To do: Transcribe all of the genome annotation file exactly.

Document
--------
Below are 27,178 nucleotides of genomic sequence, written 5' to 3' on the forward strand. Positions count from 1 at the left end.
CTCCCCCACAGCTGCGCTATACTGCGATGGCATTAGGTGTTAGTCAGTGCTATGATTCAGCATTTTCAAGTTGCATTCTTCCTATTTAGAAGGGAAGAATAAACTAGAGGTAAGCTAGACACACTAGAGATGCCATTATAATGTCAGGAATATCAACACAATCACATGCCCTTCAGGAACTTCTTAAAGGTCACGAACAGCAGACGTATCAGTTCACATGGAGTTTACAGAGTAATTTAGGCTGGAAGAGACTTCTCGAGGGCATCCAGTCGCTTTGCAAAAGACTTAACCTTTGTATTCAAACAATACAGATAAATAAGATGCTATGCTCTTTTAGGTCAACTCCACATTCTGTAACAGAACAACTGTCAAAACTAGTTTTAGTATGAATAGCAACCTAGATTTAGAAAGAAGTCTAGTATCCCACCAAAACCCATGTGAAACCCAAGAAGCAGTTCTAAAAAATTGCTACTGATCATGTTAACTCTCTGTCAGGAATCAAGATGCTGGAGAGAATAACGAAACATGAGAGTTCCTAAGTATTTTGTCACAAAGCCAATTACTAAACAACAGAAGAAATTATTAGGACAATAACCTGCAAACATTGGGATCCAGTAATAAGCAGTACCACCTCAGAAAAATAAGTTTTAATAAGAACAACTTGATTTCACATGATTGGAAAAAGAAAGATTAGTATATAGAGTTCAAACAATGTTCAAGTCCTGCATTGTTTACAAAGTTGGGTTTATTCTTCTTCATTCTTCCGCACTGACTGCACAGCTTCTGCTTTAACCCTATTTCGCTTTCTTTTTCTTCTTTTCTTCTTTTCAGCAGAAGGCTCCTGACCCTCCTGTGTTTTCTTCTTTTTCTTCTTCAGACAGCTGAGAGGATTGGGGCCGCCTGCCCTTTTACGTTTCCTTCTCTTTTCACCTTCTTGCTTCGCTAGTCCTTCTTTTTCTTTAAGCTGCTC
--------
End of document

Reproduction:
Below are 27,178 nucleotides of genomic sequence, written 5' to 3' on the forward strand. Positions count from 1 at the left end.
CTCCCCCACAGCTGCGCTATACTGCGATGGCATTAGGTGTTAGTCAGTGCTATGATTCAGCATTTTCAAGTTGCATTCTTCCTATTTAGAAGGGAAGAATAAACTAGAGGTAAGCTAGACACACTAGAGATGCCATTATAATGTCAGGAATATCAACACAATCACATGCCCTTCAGGAACTTCTTAAAGGTCACGAACAGCAGACGTATCAGTTCACATGGAGTTTACAGAGTAATTTAGGCTGGAAGAGACTTCTCGAGGGCATCCAGTCGCTTTGCAAAAGACTTAACCTTTGTATTCAAACAATACAGATAAATAAGATGCTATGCTCTTTTAGGTCAACTCCACATTCTGTAACAGAACAACTGTCAAAACTAGTTTTAGTATGAATAGCAACCTAGATTTAGAAAGAAGTCTAGTATCCCACCAAAACCCATGTGAAACCCAAGAAGCAGTTCTAAAAAATTGCTACTGATCATGTTAACTCTCTGTCAGGAATCAAGATGCTGGAGAGAATAACGAAACATGAGAGTTCCTAAGTATTTTGTCACAAAGCCAATTACTAAACAACAGAAGAAATTATTAGGACAATAACCTGCAAACATTGGGATCCAGTAATAAGCAGTACCACCTCAGAAAAATAAGTTTTAATAAGAACAACTTGATTTCACATGATTGGAAAAAGAAAGATTAGTATATAGAGTTCAAACAATGTTCAAGTCCTGCATTGTTTACAAAGTTGGGTTTATTCTTCTTCATTCTTCCGCACTGACTGCACAGCTTCTGCTTTAACCCTATTTCGCTTTCTTTTTCTTCTTTTCTTCTTTTCAGCAGAAGGCTCCTGACCCTCCTGTGTTTTCTTCTTTTTCTTCTTCAGACAGCTGAGAGGATTGGGGCCGCCTGCCCTTTTACGTTTCCTTCTCTTTTCACCTTCTTGCTTCGCTAGTCCTTCTTTTTCTTTAAGCTGCTC